I feel like the whole book takes the first 25 percent to set-up until they crash land. Then, it gets really interesting. There are so many ethical issues raised throughout the book: the caste system, ruling by fear, being a parasitic race, acceptable behavior during war, what makes a person a person, the parameters of loyalty, etc. This is obviously not a traditional romance. Intimacy is earned by respect or allegiance, but there are layers to the intimacies they grant and even having larvae together doesn’t guarantee anything approximating love. There is never any doubt that these are alien creatures. The sex is completely alien. The sex scenes show aspects of their culture and personal characters as a normal part of life, however, at least for me, they weren’t terribly erotic. This book captures that forbidden feeling of wanting your political enemy whilst being stuck by duty of birth, oaths, and family obligations. This book is so intriguing because the characters are acting honorably–in their own fashion. Their temporary alliance for the greater good allows them to live in a bubble and indulge themselves, but it is temporary and the vanities of others await–continued war still awaits.

I would have liked to get to know some of the other passing characters more. At first I was not sure about the purpose of the character of Feylc, but they become a good foil and I realized it is something I’ve missed in other books as it’s an underutilized tool these days. Still, they are the only other Augment with a real personality here.

I’m not going to say this wasn’t sometimes a little difficult to fully picture, because it was. I’m not going to say the non-binary language wasn’t sometimes confusing (even having read many non-binary characters previously), because it did get awkward in places since the author still uses we and they. What I will say is that for me the effort was worth it. I liked that the world building was character focused and driven without all the extraneous descriptions of things that have no real bearing on the story. There is little attention placed on the various home worlds, which may annoy readers who expect and enjoy that type of detail. While there is tech involved, this is not hard science fiction in any way. The reader is told that things work, not how they work. The end wraps up in a satisfactory way with a (mostly) HEA, although it was startling to be narratively told, like a voice over, after living in the character’s heads for so long. I have to say I really enjoyed this book. If you like things that are different from the norm, give this a try.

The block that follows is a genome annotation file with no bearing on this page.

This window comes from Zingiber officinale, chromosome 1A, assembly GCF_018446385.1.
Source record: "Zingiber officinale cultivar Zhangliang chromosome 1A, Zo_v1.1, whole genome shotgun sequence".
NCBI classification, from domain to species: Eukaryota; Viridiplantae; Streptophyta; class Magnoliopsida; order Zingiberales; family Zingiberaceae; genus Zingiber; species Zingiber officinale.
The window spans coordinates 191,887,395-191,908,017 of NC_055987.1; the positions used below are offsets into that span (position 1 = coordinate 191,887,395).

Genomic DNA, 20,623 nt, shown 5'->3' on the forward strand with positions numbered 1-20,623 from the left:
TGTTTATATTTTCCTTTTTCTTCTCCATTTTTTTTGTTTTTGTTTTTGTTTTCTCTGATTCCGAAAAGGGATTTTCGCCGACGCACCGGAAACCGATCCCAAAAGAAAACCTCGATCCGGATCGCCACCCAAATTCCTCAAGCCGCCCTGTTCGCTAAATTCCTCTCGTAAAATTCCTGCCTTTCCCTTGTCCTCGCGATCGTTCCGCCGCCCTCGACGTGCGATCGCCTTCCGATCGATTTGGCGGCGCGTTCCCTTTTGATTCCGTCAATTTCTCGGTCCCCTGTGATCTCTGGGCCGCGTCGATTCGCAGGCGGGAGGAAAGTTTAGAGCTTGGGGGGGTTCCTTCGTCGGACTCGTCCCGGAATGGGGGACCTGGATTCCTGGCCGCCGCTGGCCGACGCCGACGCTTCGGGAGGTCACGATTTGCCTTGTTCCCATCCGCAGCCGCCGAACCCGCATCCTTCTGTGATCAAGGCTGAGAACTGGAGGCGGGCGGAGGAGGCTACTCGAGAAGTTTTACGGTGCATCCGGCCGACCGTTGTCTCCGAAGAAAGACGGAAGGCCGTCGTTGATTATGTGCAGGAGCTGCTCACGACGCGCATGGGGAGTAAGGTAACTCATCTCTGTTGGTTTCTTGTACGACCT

The cover was designed by Aisha Akeju. I suppose it shows the ship going through the wormhole. It really isn’t intriguing enough for this book.

 

Review: Chained by Kim Fielding, Bureau 4

Chained_Cover
Cover Art:  Reese Dante   http://www.reesedante.com

I would rate this 4 stars.

This is the fourth novella in a losely tied together series about The Bureau of Trans-Species Affairs. Usually these show the darker side of humanity. As with all of Kim Fielding’s work, she draws the reader in with damaged characters. They can be read in any order.

Edge and his brothers, Duke and Holt, were bought and trained to be security. Edge has the most difficult time as “the boss” tends to abuse him the most. Terry works for the Bureau’s West Coast HQ and goes undercover at the estate to investigate a Hollywood agent named Whitaker. They grow close while Terry is staying at Whitaker’s estate. As a dog shifter, Edge has never known any other life but to obey, yet he isn’t as good at it as he should be–he’s not broken. The details paint a heartbreaking picture. Terry’s background explains his empathy with Edge and their quick connection. Using Hollywood as the backdrop for a tale of greed, power, abuse, and temptation seems like a no brainer.

The connection between the two characters is well done. The story does get magically resolved so everything is neatly taken care of. It’s a little upsetting that Duke and Holt did nothing earlier to help their brother. While hope and a happy end is the point of a romance, it is wrapped up with no mention of recovering from the long term affects of abuse. Still, the happiness I felt for Edge in the end was worth it.

Proceeds from the sale of this series are donated to Doctors Without Borders.

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A Chaos Moondrawn Review: Wrong Way Home (Criminal Delights: Taken) by K.A. Merikan — Scattered Thoughts and Rogue Words

Rating: 4 stars out of 5 This series has very dark themes. Each book is by a different author and can be read as standalones. Please pay attention to the trigger warnings and tags. The first two chapters are Colin’s POV as he takes a new route home to visit his parents and ends up […]

via A Chaos Moondrawn Review: Wrong Way Home (Criminal Delights: Taken) by K.A. Merikan — Scattered Thoughts and Rogue Words

A Chaos Moondrawn Review: Fracture (Unbreakable Bonds #6) by Jocelynn Drake & Rinda Elliott — Scattered Thoughts and Rogue Words

Rating: 3.75 stars out of 5 This is the sixth book in the series. If you don’t read these in order, you will miss some inside couple things, references to their friends and background for Jude’s family. Still, this plot is not connected to the other books, so you could jump in with this […]

via A Chaos Moondrawn Review: Fracture (Unbreakable Bonds #6) by Jocelynn Drake & Rinda Elliott — Scattered Thoughts and Rogue Words